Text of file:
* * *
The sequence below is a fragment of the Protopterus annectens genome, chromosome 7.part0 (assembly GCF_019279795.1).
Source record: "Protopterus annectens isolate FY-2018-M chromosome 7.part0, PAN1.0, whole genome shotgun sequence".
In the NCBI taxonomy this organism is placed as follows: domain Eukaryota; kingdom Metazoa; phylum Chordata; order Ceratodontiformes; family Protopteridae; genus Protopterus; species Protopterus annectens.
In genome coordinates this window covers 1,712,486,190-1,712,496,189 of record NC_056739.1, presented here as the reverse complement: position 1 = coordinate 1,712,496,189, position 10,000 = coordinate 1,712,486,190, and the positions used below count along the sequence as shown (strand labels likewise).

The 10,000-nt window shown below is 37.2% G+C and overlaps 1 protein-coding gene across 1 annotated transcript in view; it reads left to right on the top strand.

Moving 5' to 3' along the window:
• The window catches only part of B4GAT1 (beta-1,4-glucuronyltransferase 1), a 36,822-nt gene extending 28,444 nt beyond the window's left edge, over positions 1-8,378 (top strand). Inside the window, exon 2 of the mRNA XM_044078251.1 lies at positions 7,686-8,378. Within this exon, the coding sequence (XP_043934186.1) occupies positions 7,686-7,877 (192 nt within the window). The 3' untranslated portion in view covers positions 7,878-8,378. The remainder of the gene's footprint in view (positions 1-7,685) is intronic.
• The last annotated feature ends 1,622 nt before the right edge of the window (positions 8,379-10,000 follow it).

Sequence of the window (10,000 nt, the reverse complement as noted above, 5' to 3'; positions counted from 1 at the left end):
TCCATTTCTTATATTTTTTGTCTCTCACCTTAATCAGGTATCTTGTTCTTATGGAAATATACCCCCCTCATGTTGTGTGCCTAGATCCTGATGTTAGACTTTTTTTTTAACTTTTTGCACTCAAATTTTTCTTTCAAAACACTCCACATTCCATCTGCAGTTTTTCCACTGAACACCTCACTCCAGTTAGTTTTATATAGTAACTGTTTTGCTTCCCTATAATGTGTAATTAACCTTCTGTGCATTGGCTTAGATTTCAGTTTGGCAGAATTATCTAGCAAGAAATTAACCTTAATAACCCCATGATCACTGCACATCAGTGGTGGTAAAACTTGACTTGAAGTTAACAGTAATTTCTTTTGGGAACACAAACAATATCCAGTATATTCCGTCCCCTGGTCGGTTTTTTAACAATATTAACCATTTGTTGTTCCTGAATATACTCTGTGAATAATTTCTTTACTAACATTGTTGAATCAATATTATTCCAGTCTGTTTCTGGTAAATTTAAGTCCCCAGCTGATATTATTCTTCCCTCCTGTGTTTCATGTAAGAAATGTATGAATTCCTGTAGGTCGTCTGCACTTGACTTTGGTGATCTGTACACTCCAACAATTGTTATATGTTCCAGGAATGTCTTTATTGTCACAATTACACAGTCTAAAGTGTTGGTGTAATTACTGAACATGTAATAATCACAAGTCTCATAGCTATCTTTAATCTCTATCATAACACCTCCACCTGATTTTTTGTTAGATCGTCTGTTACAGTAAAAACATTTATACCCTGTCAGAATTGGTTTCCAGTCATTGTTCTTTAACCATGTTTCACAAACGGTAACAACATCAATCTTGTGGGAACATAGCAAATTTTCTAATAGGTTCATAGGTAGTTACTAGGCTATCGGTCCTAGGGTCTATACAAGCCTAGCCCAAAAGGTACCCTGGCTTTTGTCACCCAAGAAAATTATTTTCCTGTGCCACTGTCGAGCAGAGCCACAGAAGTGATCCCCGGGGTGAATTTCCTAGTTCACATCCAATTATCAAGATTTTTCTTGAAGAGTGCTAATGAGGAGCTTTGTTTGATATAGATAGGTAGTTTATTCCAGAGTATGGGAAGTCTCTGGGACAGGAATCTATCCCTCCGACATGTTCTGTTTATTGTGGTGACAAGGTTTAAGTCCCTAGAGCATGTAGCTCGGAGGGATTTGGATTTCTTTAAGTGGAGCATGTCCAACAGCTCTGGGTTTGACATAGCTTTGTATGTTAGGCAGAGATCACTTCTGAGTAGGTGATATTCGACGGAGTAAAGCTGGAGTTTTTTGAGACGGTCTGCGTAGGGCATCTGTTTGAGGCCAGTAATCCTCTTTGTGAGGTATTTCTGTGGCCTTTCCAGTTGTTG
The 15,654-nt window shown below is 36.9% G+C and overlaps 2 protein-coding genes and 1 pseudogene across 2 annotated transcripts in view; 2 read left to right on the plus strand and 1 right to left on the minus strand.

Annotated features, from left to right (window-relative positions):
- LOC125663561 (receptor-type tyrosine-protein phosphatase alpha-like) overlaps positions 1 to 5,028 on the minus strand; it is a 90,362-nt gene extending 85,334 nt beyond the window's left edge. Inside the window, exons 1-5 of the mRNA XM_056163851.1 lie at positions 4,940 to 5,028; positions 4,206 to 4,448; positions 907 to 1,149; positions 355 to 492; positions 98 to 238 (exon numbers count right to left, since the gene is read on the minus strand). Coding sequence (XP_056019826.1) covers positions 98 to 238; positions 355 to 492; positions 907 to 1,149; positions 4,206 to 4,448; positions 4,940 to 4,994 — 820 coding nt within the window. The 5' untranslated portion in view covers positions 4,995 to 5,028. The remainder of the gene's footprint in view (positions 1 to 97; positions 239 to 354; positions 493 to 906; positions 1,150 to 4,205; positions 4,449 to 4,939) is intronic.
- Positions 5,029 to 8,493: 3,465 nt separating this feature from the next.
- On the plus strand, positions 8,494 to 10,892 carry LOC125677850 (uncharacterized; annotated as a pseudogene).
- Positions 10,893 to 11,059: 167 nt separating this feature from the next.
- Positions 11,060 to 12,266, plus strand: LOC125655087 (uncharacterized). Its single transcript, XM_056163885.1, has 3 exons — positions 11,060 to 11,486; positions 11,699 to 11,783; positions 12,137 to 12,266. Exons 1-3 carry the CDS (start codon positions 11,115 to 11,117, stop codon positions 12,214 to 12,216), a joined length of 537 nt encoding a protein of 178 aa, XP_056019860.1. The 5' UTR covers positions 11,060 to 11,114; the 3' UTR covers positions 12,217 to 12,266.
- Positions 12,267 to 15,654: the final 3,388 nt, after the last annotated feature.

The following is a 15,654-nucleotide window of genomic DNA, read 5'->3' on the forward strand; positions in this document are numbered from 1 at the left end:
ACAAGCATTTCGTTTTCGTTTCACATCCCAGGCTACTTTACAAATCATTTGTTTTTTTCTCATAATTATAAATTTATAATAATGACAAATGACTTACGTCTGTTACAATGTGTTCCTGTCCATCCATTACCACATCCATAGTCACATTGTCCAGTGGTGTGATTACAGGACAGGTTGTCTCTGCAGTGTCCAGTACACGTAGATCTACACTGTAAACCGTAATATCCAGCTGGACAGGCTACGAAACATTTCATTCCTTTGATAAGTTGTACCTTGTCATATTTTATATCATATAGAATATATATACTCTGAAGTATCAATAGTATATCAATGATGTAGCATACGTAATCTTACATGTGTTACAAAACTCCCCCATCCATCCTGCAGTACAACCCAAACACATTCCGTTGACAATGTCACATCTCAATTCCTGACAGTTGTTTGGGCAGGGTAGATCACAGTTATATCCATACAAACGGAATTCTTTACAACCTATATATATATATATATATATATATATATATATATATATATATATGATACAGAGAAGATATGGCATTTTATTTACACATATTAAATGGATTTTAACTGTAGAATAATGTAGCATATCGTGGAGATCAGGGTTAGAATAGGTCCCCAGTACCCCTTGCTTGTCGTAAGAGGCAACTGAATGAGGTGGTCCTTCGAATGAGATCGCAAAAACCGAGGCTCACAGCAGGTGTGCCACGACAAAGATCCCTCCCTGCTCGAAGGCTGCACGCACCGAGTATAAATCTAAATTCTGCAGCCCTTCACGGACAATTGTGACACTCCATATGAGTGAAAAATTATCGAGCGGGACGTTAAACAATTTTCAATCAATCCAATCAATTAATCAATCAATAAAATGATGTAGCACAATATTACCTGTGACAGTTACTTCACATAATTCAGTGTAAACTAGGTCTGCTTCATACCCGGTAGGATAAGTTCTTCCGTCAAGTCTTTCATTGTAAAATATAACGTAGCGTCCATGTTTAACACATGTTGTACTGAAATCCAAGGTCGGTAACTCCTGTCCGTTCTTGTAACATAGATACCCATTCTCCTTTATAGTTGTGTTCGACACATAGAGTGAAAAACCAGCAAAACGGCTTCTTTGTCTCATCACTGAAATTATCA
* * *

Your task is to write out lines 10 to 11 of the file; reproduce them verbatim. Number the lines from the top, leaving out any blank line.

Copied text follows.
TCCATTTCTTATATTTTTTGTCTCTCACCTTAATCAGGTATCTTGTTCTTATGGAAATATACCCCCCTCATGTTGTGTGCCTAGATCCTGATGTTAGACTTTTTTTTTAACTTTTTGCACTCAAATTTTTCTTTCAAAACACTCCACATTCCATCTGCAGTTTTTCCACTGAACACCTCACTCCAGTTAGTTTTATATAGTAACTGTTTTGCTTCCCTATAATGTGTAATTAACCTTCTGTGCATTGGCTTAGATTTCAGTTTGGCAGAATTATCTAGCAAGAAATTAACCTTAATAACCCCATGATCACTGCACATCAGTGGTGGTAAAACTTGACTTGAAGTTAACAGTAATTTCTTTTGGGAACACAAACAATATCCAGTATATTCCGTCCCCTGGTCGGTTTTTTAACAATATTAACCATTTGTTGTTCCTGAATATACTCTGTGAATAATTTCTTTACTAACATTGTTGAATCAATATTATTCCAGTCTGTTTCTGGTAAATTTAAGTCCCCAGCTGATATTATTCTTCCCTCCTGTGTTTCATGTAAGAAATGTATGAATTCCTGTAGGTCGTCTGCACTTGACTTTGGTGATCTGTACACTCCAACAATTGTTATATGTTCCAGGAATGTCTTTATTGTCACAATTACACAGTCTAAAGTGTTGGTGTAATTACTGAACATGTAATAATCACAAGTCTCATAGCTATCTTTAATCTCTATCATAACACCTCCACCTGATTTTTTGTTAGATCGTCTGTTACAGTAAAAACATTTATACCCTGTCAGAATTGGTTTCCAGTCATTGTTCTTTAACCATGTTTCACAAACGGTAACAACATCAATCTTGTGGGAACATAGCAAATTTTCTAATAGGTTCATAGGTAGTTACTAGGCTATCGGTCCTAGGGTCTATACAAGCCTAGCCCAAAAGGTACCCTGGCTTTTGTCACCCAAGAAAATTATTTTCCTGTGCCACTGTCGAGCAGAGCCACAGAAGTGATCCCCGGGGTGAATTTCCTAGTTCACATCCAATTATCAAGATTTTTCTTGAAGAGTGCTAATGAGGAGCTTTGTTTGATATAGATAGGTAGTTTATTCCAGAGTATGGGAAGTCTCTGGGACAGGAATCTATCCCTCCGACATGTTCTGTTTATTGTGGTGACAAGGTTTAAGTCCCTAGAGCATGTAGCTCGGAGGGATTTGGATTTCTTTAAGTGGAGCATGTCCAACAGCTCTGGGTTTGACATAGCTTTGTATGTTAGGCAGAGATCACTTCTGAGTAGGTGATATTCGACGGAGTAAAGCTGGAGTTTTTTGAGACGGTCTGCGTAGGGCATCTGTTTGAGGCCAGTAATCCTCTTTGTGAGGTATTTCTGTGGCCTTTCCAGTTGTTG
The 15,654-nt window shown below is 36.9% G+C and overlaps 2 protein-coding genes and 1 pseudogene across 2 annotated transcripts in view; 2 read left to right on the plus strand and 1 right to left on the minus strand.